1434 Cracker Uncle.
Texas… What is there to say about Texas? I think, on balance, the average Texas is a good person. Much like the average Kansan. There is, however, a minority of motivated individuals Hell bent on making Texans look like assholes by way of their actions. If you want to find a culprit for the gradual retardation of our public schools you don’t need to look much further than Texas. Their board of education has been single mindedly trying to hamper American excellence for many years. Successfully, I would add. Even the digital age has failed to loosen their grip on the purse strings of textbook manufacturers. We will be “teaching the controversy” for a long while still, I shouldn’t wonder. I wonder what it is in the makeup of an asshole that gives them the drive to impose their beliefs on others. My guess would be fear. Fear that what they believe could possibly be wrong. The notion that they’ve been living by arbitrary rules cannot be reconciled in their minds, so they develop an intense need to be proven right through imposing their beliefs on others. A certain level of fluidity in the mind makes change much easier to accept. In science once you are proven wrong, ideally, you accept the new paradigm and move on. Of course scientists are humans too, so sometimes that’s not how things go. The cold reality of data stands regardless of what we decide to believe in. It’s better to govern based on what can be proven rather than what might possibly happen in some post life alternate reality we can’t verify. Which is likely why the constitution was constructed in the manner it was. In order to live freely, as people of different faiths, we can’t ever be allowed to impose our beliefs on the population at large. Your job shouldn’t require you to do something you don’t agree with, but rather than throw a tantrum it might serve the public better if you simply excuse yourself from the proceedings and find someone who can fulfill the abhorrent task in your stead.
If you want to have a Christmas tree on the lawn of the capital building you have to smile and take your medicine when a group of Islamists want to have a display of whatever holiday finery it is they have. Everybody gets to celebrate, or nobody does.
Anyway, lets put that aside for now. I’m going to try and go back to some games I didn’t complete since I’m in one of those times where the new hardware is too expensive for me to have. So I’m going to try and finish all my WiiU games basically. I’ve pretty much completed the xbox library and haven’t really delved into the ps3 catalog, so best to try and avoid piling more on as long as I can. Of course I’m still actively playing Splatoon, so I’ll have to play Mario when I’m sick of cursing at the television…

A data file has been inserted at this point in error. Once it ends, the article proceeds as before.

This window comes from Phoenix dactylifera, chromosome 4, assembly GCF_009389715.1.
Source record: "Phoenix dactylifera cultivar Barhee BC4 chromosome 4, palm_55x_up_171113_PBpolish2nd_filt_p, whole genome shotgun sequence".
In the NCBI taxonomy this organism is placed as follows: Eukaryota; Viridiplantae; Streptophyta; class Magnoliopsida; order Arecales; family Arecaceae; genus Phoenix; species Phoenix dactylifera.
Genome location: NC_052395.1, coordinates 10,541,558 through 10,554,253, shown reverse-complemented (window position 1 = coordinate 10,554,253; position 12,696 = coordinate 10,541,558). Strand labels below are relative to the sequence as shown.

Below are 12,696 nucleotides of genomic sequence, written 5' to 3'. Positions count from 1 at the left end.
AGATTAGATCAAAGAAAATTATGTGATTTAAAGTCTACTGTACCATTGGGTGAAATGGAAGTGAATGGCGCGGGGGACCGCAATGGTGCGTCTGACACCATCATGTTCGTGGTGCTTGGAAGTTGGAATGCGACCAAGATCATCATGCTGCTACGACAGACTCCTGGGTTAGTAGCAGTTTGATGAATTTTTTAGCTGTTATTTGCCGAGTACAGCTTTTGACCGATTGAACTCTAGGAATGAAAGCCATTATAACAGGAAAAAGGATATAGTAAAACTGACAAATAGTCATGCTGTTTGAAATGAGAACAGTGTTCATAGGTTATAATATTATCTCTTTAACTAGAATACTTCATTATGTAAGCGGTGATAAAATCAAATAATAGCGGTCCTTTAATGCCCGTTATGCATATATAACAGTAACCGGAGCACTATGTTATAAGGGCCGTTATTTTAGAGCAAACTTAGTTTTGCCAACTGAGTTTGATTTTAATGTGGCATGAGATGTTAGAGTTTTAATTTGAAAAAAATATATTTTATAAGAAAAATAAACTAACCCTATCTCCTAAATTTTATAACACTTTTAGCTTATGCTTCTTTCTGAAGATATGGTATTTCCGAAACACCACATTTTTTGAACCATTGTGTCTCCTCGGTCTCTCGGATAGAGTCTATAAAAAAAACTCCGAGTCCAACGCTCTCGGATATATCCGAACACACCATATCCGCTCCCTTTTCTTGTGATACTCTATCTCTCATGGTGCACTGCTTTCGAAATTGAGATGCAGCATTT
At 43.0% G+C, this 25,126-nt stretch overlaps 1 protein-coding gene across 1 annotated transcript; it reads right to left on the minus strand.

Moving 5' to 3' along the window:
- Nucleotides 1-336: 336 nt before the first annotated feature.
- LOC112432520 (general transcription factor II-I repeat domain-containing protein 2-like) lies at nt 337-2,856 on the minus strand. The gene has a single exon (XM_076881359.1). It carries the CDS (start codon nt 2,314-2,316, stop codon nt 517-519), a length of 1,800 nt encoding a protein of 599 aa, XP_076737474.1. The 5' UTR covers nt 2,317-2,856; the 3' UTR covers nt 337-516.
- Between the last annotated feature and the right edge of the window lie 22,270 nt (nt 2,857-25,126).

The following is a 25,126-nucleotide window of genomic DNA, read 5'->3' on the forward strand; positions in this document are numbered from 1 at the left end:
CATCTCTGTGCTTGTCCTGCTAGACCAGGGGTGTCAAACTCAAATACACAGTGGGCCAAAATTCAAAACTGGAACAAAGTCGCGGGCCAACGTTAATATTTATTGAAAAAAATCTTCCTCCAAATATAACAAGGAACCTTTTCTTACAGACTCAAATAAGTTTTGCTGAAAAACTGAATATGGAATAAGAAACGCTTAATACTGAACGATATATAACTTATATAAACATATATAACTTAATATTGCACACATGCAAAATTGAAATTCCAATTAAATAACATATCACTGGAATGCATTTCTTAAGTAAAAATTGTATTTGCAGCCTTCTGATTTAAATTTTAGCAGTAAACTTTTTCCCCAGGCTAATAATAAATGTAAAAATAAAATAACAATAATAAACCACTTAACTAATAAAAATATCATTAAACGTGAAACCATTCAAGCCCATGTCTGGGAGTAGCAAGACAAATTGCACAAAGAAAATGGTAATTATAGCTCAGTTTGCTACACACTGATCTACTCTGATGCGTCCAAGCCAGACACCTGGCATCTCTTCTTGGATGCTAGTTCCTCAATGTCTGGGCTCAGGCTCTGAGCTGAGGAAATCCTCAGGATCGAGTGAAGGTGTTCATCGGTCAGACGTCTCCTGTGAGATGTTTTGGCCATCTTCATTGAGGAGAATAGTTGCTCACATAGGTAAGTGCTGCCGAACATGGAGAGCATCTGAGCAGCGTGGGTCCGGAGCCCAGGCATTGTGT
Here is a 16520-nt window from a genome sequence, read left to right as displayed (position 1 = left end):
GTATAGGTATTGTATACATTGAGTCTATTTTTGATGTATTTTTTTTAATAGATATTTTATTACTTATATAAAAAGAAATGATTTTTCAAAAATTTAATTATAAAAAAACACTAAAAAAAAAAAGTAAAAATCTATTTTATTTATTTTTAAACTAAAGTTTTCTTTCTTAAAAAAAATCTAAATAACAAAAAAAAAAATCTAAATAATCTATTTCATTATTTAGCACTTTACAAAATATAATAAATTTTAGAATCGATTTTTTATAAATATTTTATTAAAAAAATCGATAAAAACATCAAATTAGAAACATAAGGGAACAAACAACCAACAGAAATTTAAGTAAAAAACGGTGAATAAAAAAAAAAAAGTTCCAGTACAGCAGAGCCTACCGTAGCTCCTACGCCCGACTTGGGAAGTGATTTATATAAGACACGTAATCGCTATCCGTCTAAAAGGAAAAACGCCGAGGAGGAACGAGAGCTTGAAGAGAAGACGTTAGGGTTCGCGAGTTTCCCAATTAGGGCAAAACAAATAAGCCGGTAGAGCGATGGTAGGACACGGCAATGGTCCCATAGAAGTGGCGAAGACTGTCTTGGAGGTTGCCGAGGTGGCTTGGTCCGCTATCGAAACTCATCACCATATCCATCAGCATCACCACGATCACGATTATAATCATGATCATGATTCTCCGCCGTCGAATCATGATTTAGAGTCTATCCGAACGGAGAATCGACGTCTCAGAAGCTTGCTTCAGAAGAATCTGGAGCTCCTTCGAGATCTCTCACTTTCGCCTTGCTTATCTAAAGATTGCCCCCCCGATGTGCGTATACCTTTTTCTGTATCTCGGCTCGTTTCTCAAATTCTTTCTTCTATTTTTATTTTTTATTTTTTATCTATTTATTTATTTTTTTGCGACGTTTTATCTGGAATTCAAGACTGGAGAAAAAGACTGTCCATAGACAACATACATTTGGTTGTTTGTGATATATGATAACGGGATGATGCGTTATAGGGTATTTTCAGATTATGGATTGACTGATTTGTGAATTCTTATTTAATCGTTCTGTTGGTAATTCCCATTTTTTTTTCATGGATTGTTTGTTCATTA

I’m sure you mean those asshole evangelistic evolutionists who cram their beliefs down the throats of creationists, right?
Or is that being intolerant?
(Actually, both sides claim to have solid science behind them. So you’re still left with articles of faith.)
Thing is Evolution has evidence to support it. Otherwise it wouldn’t be a theory.
Right. Evil-ution is a thee-ry. Creation is a Fact. Says so right here in this here Bible I’m thumpin’ (even if I never at-chully read it).
I think you are confusing a Theory with a Hypothesis. The latter is really just a guess, and may be an educated one. The former is based on actual data. Think of it in Pokemon terms. A Hypothesis is a Charmander, a Theory is a Charmeleon, and a Fact is a Charizard. And when the Fact is accepted by the reigning priesthood of the scientific community, it becomes a Mega Evolution of Charizard. Creationism, by comparison, is a metapod. Please keep it in your Pokeball.
Chill, dude. I’m playing the fool, here; a rube isn’t going to know the difference and “high-paw-thee-sis” is not going to be in his vocabulary.
Look up “Poe’s Law”.
Thing is, as I understand it current evolutionary theory violates the Second Law of Thermodynamics, a couple laws of genetics and several points of probability theory. Further, evolutionary theory has also been faced with several challenges, over the last couple decades, due to our advancing understanding of cellular biology. In my experience, these challenges have generally been rejected or poo-pooed primarily for philosophical (not scientific) reasons.
On the other hand, the challenges to creationism or intelligent design are often rejected for the same reasons. It looks to me that what we have here isn’t “science” vs. “religion”, but a conflict of religious beliefs. It seems somewhat similar, in that vein, to the competition between Islam vs. Judeo-Christianity.